Introverts will come away from this book with a better self-understanding and an improved self-acceptance. This book does a fantastic job of celebrating all the wonderful qualities introverts possess but do not get the recognition for which they so richly deserve. It is well-researched, well-written and self-affirming. It is NOT specifically a "self help" book. The self-help comes from an increased understanding of introverts that the author delivers through well-researched studies, great examples, cultural explanations, etc. Sure, there's helpful "how to get along" tidbits here and there, but that's not the intention of the book. Also, not every idea is new or revolutionary, but she uses old and new ideas and weaves them into a larger context that ultimately shines a fresh and new light on the subject. When I finished the listen, I thought to myself, "I rock!" Now, who doesn't like that? I bet you rock too!
*I suspect extroverts will not respond as positively to the content in this book as introverts do, but they would still benefit from the information if they remain open-minded.
Jan K in MA
Absolutely, and I already have -- in fact have had trouble not talking about it. I have learned so very much about myself.
I would recommend this book to anyone who has ever been labeled quiet, shy, sensitive, a snob (because you are quiet and distant), or introverted. Anyone who has ever been made to feel like they weren't participating enough in a group, whose parents sent them to any class to learn how to better communicate and socialize, anyone who prefers the company of their dogs and a book to a loud party.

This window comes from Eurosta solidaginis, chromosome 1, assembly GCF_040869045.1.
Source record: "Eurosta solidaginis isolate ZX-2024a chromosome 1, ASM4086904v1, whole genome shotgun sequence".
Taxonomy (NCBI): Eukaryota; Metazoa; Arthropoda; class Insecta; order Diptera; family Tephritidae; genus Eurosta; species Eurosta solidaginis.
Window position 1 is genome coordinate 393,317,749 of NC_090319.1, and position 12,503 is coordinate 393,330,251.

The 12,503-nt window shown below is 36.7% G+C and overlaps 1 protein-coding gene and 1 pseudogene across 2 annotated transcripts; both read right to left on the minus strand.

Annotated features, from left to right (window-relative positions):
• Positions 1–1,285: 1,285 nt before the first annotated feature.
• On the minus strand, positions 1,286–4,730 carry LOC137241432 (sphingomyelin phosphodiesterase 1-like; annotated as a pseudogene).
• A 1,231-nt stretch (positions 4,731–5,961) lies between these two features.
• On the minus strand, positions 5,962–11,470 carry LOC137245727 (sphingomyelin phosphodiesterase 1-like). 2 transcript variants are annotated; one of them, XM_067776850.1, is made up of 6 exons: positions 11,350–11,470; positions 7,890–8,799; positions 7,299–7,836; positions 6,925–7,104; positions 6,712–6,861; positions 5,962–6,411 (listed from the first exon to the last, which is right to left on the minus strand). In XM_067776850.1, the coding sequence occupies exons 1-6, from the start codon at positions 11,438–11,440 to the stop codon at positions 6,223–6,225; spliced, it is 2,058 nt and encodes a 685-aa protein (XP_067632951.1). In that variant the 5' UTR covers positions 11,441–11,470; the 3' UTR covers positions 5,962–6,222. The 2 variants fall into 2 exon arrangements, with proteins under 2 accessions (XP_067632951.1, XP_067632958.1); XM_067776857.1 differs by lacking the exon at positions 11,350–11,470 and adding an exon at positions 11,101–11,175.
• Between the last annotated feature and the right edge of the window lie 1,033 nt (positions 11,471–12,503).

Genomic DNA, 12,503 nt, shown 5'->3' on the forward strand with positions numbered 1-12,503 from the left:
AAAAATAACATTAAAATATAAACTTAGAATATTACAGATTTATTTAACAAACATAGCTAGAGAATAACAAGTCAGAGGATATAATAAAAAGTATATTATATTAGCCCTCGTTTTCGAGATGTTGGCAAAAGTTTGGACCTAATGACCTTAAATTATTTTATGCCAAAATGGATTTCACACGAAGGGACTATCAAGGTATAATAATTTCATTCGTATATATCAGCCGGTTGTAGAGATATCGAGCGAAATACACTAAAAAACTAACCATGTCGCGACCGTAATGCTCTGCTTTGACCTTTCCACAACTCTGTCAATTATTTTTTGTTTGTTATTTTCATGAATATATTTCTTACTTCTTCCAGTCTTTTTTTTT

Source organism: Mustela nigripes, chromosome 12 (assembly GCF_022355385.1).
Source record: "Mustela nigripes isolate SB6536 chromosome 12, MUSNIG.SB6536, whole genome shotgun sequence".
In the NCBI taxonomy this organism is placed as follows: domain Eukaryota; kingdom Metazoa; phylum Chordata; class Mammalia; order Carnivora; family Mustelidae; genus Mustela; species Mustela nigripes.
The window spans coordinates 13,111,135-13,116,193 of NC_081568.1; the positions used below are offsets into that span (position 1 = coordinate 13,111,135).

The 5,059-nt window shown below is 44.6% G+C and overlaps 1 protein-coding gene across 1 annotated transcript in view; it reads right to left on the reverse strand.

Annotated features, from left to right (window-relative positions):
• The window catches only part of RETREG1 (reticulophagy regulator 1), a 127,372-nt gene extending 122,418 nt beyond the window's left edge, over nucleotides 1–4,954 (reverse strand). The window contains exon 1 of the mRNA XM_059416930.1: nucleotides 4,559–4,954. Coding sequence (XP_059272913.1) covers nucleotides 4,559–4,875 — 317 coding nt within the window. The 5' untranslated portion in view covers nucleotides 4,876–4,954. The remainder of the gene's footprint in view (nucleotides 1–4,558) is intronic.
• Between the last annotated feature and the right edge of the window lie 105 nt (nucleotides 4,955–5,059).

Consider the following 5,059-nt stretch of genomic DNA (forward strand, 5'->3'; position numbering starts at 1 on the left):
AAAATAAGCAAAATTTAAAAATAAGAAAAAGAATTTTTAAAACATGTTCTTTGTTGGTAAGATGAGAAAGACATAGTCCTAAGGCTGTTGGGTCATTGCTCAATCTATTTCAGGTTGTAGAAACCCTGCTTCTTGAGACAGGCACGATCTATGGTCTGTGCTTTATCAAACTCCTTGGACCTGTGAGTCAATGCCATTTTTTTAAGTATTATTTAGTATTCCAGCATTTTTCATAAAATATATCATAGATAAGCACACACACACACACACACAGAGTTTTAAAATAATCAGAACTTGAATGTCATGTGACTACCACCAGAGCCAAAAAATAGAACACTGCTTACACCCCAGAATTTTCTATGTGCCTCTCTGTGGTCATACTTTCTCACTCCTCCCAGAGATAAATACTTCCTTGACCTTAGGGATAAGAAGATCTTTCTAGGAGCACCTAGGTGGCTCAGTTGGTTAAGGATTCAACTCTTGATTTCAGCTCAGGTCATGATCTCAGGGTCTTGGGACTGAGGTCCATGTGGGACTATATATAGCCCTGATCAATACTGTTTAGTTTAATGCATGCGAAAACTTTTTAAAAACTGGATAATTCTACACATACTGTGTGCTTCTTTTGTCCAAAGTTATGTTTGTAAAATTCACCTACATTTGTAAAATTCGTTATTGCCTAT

I am so glad I came across this book. There have been so many times in my life I felt like something was just wrong with me. I am sociable enough I think, but there were instances when I didn't seem to be sociable enough for those around me. This book goes a long way in validating that there is not something wrong with me, but that there is something very special and unique and valuable about myself.
This is one that I may actually listen to again.
Tell us about yourself!
All my life people have called me shy, mean, stuck up and not a team player because I am always quiet and prefer to be alone. I have been tired of defending myself for years. Finally thanks to this book I fully understand myself! If you are one of those people that prefer the quiet moments in life and a good book over a loud party with a bunch of loud mouths...PLEASE READ THIS BOOK!! You will love it!
"Shut up and listen!"
Insightful, intelligently written, for all us introverts who feel under the thumbs of those extroverts.
Human touch, draws you in
Yes. It was full of so much information- I'm sure I would learn something new if I heard it again.
That introverts are overlooked and undervalued in society- but they have oh so much to offer!
Reading this book gave me a series of "Aha!" moments. How wonderful and comforting to realize that my introverted nature is a strength, and does not need to be counted a weakness.